It’s not exactly unusual to see someone driving a golf cart down the street, especially in the Florida suburbs. Some people seem to prefer driving them over regular motor vehicles—they’re energy-efficient, cheaper to purchase and maintain, and probably more fun to drive. Yet just because it is not an uncommon sight doesn’t necessarily mean it is safe or permitted. Our Panama City personal injury attorney explains the basics of golf cart road safety in Florida.
A golf cart is classified as a low speed vehicle (LSV) in Florida. Florida Statutes Section 320.01(41) defines LSVs as “any four-wheeled vehicle whose top speed is greater than 20 miles per hour, but not greater than 25 miles per hour.” By law, LSVs must be registered, titled, and insured with personal injury protection (PIP) and property damage liability (PDL) insurance. To legally operate an LSV, the driver must have a valid driver’s license in their immediate possession.
However, the rules for golf carts differ slightly from those of typical LSVs.
Golf carts are defined in Florida Statutes Section 320.01(22) more specifically as “a motor vehicle that is designed and manufactured for operation on a golf course for sporting or recreational purposes and that is not capable of exceeding speeds of 20 miles per hour.” Because golf carts rarely can exceed 20 mph, the rules that apply to them are laxer than those that dictate how other LSVs are treated by law.
Golf carts are not required to be titled or registered and, therefore, do not require insurance coverage. Golf cart operators are also not required to have a driver’s license; the only requirement necessary to operate a golf cart on designated roadways is that the driver must be 14 years of age or older.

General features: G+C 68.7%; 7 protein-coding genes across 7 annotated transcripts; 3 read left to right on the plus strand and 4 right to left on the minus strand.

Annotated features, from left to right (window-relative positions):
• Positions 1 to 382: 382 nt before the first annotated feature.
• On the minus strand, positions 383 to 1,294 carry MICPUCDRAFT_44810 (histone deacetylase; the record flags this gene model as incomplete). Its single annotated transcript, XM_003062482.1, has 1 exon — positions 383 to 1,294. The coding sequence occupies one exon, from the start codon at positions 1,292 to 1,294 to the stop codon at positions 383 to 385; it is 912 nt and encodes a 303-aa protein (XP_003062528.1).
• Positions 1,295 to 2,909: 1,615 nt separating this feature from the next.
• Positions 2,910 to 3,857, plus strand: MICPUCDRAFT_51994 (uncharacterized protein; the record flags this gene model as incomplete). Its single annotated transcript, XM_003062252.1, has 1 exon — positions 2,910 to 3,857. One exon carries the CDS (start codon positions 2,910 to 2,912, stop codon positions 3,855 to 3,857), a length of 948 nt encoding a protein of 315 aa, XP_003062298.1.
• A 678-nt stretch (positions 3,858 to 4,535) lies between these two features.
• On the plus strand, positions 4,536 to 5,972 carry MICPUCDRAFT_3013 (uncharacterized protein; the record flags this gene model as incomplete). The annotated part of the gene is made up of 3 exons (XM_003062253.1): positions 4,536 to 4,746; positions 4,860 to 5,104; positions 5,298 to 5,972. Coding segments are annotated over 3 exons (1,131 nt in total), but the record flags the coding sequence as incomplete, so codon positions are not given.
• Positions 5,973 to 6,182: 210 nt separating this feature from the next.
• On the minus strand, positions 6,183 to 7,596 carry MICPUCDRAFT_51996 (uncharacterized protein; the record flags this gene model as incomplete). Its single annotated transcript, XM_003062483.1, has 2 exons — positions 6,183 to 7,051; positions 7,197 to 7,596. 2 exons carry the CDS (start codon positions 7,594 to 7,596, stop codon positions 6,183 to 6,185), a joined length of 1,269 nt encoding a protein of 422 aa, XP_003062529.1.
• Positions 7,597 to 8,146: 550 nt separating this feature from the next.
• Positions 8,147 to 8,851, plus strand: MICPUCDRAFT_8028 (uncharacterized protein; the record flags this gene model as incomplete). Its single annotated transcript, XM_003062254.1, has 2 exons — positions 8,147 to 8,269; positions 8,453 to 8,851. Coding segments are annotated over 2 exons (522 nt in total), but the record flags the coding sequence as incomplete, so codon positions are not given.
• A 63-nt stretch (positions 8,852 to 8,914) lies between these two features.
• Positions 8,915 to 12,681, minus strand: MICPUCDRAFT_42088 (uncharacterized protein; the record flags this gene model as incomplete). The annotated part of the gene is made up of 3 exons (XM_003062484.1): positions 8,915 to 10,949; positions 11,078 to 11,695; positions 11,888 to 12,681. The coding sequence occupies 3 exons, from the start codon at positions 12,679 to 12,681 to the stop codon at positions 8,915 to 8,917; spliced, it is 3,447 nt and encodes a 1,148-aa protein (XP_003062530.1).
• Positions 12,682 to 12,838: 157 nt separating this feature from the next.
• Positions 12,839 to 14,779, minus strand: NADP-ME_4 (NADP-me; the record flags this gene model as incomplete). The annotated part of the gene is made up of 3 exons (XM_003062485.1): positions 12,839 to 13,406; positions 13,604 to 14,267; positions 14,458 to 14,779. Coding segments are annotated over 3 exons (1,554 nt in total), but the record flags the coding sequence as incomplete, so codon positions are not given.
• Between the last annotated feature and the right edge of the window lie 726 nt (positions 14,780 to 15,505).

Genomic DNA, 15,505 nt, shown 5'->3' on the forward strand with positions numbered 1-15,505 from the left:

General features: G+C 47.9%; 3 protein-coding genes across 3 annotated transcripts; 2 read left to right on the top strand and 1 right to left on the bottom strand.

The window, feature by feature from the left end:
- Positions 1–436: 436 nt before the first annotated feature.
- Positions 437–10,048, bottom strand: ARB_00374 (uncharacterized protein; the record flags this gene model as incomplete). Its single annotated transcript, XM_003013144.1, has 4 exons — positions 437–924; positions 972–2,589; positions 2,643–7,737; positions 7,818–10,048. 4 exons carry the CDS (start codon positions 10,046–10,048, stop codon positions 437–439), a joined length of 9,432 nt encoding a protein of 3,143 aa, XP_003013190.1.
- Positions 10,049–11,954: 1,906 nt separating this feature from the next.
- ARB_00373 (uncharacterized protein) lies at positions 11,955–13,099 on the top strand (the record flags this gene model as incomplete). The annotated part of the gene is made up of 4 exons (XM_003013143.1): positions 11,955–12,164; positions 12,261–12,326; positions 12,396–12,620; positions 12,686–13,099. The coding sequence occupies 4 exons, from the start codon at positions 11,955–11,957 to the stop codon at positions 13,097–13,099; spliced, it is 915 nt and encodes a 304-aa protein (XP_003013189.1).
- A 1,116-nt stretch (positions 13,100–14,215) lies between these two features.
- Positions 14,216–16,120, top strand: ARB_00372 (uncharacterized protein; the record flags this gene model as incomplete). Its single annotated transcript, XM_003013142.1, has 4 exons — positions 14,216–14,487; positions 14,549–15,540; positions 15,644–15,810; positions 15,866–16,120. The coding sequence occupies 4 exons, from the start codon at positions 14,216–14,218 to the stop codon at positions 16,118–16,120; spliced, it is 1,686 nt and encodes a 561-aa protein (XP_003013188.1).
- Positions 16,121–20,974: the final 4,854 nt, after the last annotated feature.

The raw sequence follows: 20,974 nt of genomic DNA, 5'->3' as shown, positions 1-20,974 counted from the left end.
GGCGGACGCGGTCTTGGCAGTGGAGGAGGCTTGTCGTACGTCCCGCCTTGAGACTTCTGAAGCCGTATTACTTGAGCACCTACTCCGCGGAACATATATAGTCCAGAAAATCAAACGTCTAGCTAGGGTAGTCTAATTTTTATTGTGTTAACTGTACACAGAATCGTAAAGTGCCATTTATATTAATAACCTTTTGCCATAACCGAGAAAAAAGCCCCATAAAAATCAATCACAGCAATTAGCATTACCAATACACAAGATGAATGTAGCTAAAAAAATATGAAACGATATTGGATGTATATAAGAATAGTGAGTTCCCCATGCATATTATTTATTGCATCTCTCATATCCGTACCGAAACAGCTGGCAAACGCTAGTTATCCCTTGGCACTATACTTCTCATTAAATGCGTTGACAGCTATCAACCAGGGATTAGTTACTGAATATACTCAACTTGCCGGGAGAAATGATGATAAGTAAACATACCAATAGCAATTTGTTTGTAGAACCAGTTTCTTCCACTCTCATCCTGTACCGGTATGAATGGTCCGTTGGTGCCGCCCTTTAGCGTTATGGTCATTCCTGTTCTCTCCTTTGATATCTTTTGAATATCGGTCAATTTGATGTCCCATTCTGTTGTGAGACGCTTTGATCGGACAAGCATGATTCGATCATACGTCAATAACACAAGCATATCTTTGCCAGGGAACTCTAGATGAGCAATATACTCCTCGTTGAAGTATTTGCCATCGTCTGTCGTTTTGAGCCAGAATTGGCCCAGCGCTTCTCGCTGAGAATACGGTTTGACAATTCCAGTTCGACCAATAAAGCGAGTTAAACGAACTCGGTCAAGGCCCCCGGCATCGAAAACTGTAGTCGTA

Golf carts can legally be operated on roadways that are designated for them with a posted speed limit of 30 mph or less. They may also be legally operated on certain, designated roads near golf courses—be on the lookout for signs posted noting that golf carts share the roadway.
These rules and regulations can be confusing, especially as they differ from how other LSVs are treated in Florida. Remember—golf carts that travel under 20 mph may have fewer regulations than other LSVs, but they cannot be legally driven on most public roads.
Keep in mind that if you break the rules or drive too recklessly, you can get a ticket while operating a golf cart. Speeding, riding on roads where it is illegal to do so, and driving with intoxicated (DUI) are all violations that golf cart drivers can receive.
Some general safety tips to keep in mind when driving a golf cart in Florida include:
If you follow these rules and drive responsibly, your golf cart driving experience will be safe and enjoyable. However, even if you operate your golf cart safely you can still be struck by negligent drivers on the road. Drive safe!
Have you or a loved one been injured by or while riding a golf cart in Florida? No motor vehicle accident case is too complicated or unusual for our Panama City personal injury attorney, Wes Pittman. Call (850) 764-0383 or contact us online for a free case evaluation—we are available 24/7.